7. Kale says:

    Dude…you misspelled my name…..

  8. skeptical says:

    “Universal acceptance of HD is coming, but certainly not as fast as was anticipated.”

    See, I think this is a matter of opinion. HD TVs are obviously the standard now, and make up close 100% of the available market for high end buyers. Go ahead – just walk into any Sony Style store and try to by a SD TV!

    Oh wait… not everyone is a high end buyer? And people don’t automatically throw away old stuff that still works fine to pay thousands of dollars for new stuff? Hmm… go figure.

  9. Jonkind says:

    @skeptical

    What I really meant by “universal acceptance” was more of acceptance in people’s homes. Basically what you said in your last paragraph.

    People who are going out an buying to a new TV will probably get a HD set (especially if that’s all that are available) but they won’t necessarily do that until they NEED one. If their SD set is working just fine, people may not see a need to upgrade just for the sake of upgrading. Or, won’t upgrade just because the Sony Style wants them to buy their new $1000 42″ Plasmas or because the TV companies want to make all channels HD/digital for that matter.

  10. deepthought says:

    yeah the wii’s done really well.

    i’d note that the wii and 360 definitely were built to target different demographics (blue ocean and whatnot)

    so yeah, the historical market of “traditional” (or whatever we’re calling them now) gamers just hasn’t made the hd transition. which is why i kinda like playing 360 on my computer monitor. the resolution is just gorgeous….

    though if i werent in school i’d totally buy an hd tv.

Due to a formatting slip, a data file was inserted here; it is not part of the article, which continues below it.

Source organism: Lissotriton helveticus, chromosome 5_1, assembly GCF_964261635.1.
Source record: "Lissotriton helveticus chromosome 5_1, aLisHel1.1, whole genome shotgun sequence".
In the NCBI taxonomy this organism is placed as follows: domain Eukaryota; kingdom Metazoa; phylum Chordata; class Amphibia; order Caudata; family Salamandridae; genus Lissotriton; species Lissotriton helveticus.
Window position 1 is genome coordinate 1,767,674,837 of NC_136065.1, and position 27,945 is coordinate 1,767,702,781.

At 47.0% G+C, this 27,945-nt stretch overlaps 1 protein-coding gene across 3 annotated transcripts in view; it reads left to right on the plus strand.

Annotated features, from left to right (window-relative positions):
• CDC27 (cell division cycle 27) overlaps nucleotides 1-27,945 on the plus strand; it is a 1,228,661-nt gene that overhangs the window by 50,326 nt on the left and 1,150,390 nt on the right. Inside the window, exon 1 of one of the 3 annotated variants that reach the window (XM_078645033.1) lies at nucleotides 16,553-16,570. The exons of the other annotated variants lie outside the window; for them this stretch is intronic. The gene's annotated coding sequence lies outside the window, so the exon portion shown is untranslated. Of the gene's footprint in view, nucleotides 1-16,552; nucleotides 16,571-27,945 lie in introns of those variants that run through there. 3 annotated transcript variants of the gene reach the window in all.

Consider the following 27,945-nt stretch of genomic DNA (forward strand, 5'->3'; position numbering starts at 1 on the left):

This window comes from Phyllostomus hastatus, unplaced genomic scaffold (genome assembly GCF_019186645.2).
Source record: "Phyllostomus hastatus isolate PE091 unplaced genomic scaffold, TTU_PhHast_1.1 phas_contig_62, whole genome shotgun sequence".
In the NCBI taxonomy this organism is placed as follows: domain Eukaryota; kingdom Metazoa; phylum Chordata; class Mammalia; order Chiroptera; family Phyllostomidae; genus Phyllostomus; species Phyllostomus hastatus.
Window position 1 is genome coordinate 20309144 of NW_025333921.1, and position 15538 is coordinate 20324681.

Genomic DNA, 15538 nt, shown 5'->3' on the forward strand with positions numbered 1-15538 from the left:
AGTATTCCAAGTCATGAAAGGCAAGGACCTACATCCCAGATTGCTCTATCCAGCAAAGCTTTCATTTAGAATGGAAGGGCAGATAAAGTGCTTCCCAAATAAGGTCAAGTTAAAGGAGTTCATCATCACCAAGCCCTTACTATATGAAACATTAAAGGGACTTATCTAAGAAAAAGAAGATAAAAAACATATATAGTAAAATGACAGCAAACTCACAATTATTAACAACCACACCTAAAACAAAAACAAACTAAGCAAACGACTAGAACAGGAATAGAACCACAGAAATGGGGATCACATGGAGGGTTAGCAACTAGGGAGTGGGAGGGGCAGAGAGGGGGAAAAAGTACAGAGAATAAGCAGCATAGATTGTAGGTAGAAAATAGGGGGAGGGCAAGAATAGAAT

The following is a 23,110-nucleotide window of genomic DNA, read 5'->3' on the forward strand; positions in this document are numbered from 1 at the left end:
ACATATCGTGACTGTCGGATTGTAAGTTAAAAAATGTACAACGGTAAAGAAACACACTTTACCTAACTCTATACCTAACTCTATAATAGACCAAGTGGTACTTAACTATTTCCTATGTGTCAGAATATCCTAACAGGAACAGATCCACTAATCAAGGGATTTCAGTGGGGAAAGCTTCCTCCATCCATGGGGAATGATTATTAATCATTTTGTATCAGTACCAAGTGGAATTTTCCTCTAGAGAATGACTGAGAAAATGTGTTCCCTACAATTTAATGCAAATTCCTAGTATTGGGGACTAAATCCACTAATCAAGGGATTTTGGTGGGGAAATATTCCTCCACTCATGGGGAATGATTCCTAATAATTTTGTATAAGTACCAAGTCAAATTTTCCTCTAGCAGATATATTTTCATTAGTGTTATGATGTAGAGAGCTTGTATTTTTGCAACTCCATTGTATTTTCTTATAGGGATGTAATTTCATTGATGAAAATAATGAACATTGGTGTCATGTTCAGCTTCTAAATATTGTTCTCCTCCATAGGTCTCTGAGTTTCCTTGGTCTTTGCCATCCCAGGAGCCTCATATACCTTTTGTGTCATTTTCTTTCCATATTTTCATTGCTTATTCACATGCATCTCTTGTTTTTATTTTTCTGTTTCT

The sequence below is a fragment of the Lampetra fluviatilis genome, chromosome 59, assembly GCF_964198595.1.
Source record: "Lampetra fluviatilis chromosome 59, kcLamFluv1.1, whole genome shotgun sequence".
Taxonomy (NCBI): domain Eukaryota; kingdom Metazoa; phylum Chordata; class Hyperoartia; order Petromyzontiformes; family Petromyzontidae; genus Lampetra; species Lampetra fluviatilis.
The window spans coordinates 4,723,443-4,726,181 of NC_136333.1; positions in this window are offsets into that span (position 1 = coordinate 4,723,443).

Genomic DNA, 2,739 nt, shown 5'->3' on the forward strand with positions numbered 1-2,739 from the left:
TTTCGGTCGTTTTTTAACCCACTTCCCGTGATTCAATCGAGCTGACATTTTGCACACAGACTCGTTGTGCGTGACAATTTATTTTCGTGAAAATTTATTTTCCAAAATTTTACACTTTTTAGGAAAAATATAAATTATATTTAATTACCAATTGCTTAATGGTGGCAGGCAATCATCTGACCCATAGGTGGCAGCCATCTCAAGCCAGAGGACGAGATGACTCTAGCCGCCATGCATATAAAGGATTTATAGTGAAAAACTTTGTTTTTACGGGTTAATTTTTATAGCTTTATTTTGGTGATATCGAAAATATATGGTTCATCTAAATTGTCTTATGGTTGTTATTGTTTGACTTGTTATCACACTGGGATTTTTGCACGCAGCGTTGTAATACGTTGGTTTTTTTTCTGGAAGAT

11. Jamie says:

    The thing is, less than half would have been less than 1/4 if the 360 and PS3 weren’t HD, it encourages people to upgrade their TV, I for one wouldn’t have bought a HDTV if I didn’t get a PS3. If all 3 consoles had been SD, HD may not have come into full fruition until years later than it will.
    Nintendo made a good move sticking to SD resolutions, but only because the other 2 companies didn’t, it’s kind of a paradox I suppose..

    Microsoft and Sony, are pushing technology in terms of on screen visuals for that I give them praise, using up current technology before moving on (Wii) is admirable and is a great business move, but doesn’t push things as far.

  12. Billman64 says:

    This is like the over-anticipation of the coming of broadband Internet, which left Microsoft at the altar when they bet so much so early.

  13. elmer says:

    @ Jamie

    Is this a good thing? Sony not only forced you to pay more than ever for their next console experience, but they forced you to buy a brand new television to get that new experience out of it. It may be nice, but it’s bloody painful.

    As for pushing things, well yes, they sort of pushed things technologically (they fit more transistors in then 4 years ago – am I impressed? I guess?). It looks pretty, if you find hi-res brown and grey dirt pretty.

    I’d argue art is king, making much of Metroid Prime 3 and Super Mario Galaxy prettier than anything i’ve seen on the other consoles, but that’s a bit subjective.

    But MS and Sony have done little to nothing ideologically, save for nickel and dimeing on DLC that should be on the disc. Little big planet’s nice too. But seriously, Motion sensing and better integration of the users input is the way to go in progressing gaming, and if it weren’t for Nintendo, we’d be stuck with a Dual Shock 4 on a PS4 with the same limited derivative design thats pervading us for 15 years. Nintendo have turned the market – in fact two markets – on their heads with interface technologies people called insane. If that’s not pushing gaming technology then what is?